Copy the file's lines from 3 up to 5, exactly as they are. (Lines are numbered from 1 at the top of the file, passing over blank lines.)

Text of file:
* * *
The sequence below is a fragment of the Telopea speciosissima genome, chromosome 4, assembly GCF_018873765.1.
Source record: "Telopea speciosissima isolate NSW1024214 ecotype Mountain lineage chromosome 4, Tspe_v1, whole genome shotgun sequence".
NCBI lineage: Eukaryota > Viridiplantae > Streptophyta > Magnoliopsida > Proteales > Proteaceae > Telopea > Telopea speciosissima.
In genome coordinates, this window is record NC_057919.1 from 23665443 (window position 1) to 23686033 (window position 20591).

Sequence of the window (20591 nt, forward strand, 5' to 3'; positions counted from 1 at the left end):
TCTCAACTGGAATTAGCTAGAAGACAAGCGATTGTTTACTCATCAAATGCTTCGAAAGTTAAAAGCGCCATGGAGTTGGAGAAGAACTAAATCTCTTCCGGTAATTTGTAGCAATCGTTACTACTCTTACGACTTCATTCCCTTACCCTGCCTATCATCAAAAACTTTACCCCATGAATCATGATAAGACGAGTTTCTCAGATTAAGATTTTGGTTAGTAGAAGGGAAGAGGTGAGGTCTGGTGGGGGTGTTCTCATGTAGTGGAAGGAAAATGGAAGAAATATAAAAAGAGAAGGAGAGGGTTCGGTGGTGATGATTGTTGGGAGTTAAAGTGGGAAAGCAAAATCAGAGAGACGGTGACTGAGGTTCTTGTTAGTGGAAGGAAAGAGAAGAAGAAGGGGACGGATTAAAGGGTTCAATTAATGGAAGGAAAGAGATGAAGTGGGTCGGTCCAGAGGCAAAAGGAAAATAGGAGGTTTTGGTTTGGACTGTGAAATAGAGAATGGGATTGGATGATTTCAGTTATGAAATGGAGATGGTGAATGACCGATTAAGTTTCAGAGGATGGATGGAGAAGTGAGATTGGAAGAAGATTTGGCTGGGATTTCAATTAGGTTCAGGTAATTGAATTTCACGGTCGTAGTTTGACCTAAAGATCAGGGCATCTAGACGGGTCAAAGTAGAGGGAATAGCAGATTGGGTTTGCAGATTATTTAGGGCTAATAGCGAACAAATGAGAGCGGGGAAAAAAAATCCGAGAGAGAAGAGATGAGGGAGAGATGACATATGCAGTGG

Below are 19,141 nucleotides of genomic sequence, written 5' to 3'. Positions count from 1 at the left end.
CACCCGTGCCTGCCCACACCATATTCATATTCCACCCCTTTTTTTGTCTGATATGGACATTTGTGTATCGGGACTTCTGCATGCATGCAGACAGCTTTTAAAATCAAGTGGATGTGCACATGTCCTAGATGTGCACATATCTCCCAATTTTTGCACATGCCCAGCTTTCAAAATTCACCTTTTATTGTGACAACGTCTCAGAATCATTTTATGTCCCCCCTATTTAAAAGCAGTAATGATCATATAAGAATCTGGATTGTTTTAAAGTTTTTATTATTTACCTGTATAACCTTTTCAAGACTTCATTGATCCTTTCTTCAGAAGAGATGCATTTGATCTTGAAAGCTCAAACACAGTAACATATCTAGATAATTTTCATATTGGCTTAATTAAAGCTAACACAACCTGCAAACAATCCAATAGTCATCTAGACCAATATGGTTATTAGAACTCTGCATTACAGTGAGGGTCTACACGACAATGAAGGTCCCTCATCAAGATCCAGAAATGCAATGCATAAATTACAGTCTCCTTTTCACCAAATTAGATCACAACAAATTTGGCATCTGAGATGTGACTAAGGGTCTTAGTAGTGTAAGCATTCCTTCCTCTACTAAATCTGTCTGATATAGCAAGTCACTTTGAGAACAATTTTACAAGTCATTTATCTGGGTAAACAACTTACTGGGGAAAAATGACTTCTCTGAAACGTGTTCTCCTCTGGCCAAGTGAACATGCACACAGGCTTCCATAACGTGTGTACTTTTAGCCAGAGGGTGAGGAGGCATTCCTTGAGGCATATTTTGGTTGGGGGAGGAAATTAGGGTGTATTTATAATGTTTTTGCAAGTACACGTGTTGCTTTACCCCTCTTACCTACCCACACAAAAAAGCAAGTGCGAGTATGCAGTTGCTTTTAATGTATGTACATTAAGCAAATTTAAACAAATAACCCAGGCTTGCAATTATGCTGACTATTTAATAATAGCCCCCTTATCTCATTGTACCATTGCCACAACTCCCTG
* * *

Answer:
NCBI lineage: Eukaryota > Viridiplantae > Streptophyta > Magnoliopsida > Proteales > Proteaceae > Telopea > Telopea speciosissima.
In genome coordinates, this window is record NC_057919.1 from 23665443 (window position 1) to 23686033 (window position 20591).

Sequence of the window (20591 nt, forward strand, 5' to 3'; positions counted from 1 at the left end):